''I think people are looking for roots,'' said Francis Fleetwood of the East Hampton architectural firm Fleetwood Lenahan McMullin, which over the last 18 years has designed the majority of the shingle-style mansions in Southampton and East Hampton. ''They'd all love to be born into a grand old house that had been handed down through the generations. So would I.''

Mark Finlay, an architect in Fairfield, Conn., also designs what he calls ''brand-new old buildings.'' ''It's all in the details,'' he said. ''It's custom windows and sills of four-and-a-half-inch-thick bluestone. It's the way the mortar's done. It's the color of the mortar -- sandy rather than gray.''

Mr. Finlay recently designed a fieldstone house in New Canaan, Conn., to look like an early colonial that had been added onto over the years. For a brick mansion in Greenwich, the architect ordered flat, untooled, rough-looking joints. ''If you look at old brick in Europe, it's really sloppy, because,'' he said, ''half the masons in Europe were drunk.'' Mr. Finlay recalled telling the masons on the project: '' 'Go have lunch and drink a couple of beers, then go to work.' They thought I was nuts.''

Another European look especially popular in the Hamptons is the massive chimney that stands on the horizon like the mast of a tall ship.

''Chimneys were once a focal point because that's how they heated homes,'' said Frank Dalene of Telemark Construction in Bridgehampton, which recently built a 17,000-square-foot, cast-concrete house with three 35-foot-high stacks. ''Now, they're the focal point because they've become architectural details.''

As with the new mansions themselves, homeowners want their chimneys with old details: intricate patterns in the brickwork, ornate corbeling and multiple decorative clay pots on top. Mr. Fleetwood favors ''snow washes'' -- up to 16 inches of mortar mounded over the chimney caps.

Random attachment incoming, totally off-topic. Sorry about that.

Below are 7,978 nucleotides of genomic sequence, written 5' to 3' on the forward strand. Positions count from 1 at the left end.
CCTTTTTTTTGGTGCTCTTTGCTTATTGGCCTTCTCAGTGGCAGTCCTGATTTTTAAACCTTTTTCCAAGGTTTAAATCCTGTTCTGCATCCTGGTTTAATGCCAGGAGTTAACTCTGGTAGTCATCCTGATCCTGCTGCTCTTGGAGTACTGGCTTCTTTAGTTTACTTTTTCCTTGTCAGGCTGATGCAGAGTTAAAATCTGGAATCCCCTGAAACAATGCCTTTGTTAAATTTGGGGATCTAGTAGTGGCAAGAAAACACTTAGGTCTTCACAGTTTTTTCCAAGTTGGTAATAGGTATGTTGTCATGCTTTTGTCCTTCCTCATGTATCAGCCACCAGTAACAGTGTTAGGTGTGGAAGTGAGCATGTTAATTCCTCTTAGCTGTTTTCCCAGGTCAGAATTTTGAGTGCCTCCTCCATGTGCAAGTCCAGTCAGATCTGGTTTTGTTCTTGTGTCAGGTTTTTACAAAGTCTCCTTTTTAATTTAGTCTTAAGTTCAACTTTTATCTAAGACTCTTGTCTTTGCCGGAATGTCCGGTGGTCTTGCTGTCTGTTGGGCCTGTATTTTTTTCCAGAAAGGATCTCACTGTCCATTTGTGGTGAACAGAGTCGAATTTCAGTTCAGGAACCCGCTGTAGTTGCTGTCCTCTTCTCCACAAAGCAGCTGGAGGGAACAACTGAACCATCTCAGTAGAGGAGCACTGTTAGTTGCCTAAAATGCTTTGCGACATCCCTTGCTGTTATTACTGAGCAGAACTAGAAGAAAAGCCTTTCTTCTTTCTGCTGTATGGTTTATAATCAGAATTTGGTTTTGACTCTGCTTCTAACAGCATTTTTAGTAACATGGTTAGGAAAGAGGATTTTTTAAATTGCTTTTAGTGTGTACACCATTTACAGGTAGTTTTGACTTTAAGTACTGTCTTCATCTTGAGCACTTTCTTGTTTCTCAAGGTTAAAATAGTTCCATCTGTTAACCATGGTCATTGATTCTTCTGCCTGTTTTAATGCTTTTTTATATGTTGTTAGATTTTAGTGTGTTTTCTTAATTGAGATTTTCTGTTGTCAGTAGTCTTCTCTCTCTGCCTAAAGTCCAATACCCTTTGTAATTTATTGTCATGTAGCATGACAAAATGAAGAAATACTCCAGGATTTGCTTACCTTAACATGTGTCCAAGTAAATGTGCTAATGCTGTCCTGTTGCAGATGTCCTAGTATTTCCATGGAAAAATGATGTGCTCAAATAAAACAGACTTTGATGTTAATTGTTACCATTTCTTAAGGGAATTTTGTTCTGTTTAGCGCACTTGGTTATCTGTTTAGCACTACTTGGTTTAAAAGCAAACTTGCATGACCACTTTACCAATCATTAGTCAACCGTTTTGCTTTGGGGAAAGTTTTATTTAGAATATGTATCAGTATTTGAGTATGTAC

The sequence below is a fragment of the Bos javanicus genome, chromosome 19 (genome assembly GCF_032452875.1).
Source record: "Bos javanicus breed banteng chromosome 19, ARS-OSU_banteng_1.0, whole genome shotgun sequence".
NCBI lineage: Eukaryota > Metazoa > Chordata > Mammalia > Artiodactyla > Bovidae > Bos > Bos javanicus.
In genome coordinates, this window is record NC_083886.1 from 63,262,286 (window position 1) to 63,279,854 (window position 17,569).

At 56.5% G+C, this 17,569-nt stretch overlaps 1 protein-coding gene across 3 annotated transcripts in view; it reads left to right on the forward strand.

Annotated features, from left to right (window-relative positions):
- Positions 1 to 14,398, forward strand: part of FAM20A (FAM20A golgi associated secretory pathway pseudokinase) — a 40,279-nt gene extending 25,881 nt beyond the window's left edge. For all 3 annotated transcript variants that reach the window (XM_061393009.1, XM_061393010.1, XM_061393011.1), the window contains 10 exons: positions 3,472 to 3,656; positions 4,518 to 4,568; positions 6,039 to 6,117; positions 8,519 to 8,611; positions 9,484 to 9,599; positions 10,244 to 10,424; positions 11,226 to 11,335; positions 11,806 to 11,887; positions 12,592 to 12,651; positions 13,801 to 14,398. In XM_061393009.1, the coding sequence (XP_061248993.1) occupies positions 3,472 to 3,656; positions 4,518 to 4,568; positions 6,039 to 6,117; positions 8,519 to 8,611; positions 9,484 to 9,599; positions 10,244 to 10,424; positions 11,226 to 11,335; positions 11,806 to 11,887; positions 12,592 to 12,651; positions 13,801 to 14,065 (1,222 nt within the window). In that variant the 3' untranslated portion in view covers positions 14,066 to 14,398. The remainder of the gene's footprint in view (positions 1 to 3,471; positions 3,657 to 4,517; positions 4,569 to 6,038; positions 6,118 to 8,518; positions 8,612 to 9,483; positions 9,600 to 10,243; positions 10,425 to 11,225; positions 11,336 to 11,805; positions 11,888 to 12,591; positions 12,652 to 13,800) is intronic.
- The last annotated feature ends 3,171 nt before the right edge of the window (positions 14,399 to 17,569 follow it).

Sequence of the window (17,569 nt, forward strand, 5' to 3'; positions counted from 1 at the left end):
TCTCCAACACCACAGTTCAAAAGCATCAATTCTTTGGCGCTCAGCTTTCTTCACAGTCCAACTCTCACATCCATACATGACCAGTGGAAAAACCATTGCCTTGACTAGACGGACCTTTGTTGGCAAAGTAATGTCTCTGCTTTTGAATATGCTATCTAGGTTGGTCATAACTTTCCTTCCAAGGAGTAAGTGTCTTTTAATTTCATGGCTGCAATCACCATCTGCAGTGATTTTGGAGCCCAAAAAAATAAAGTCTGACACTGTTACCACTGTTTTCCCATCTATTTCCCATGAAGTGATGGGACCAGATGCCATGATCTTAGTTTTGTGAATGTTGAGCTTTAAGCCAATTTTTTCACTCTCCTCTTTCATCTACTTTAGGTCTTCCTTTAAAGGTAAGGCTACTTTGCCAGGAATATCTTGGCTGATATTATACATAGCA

The shingled-down Hamptons are also experiencing a demand for historicity. Ben Krupinski, an East Hampton contractor specializing in big houses, is building three outsize stucco-and-limestone mansions. He adds brown pigment to the raw concrete for an old color and tone and sandblasts the limestone to make it appear weathered.

Even Mr. Fleetwood has begun using stone in the foundations and columns of his shingle houses. ''Stone implies permanence,'' he said. ''Most people like stone. We like stone.''

Of course, nothing quite gives stone an old, weathered look as much as old, weathered stone. Mr. Hollander imported several thousand square feet of ''antique'' wall and paving stones from estates being broken up in England to use in terraces around an elegant house on a private island off Long Island. And for the grounds of a new 40,000-square-foot stone house in Westchester, he took moss- and lichen-covered boulders harvested from a Connecticut field and arranged them in the middle of a 100-foot stream he's creating behind the house. ''You can't start with new rock,'' he explained.

Meanwhile, back in Greenwich, the ivy implanted last year is now 15 feet high and thickening. If left alone, the air roots will begin pulling the mortar away from the granite. Then the homeowners must either pay to have the house given a light trim three times a year, as estate owners did in the past -- or build a new mansion and start all over again.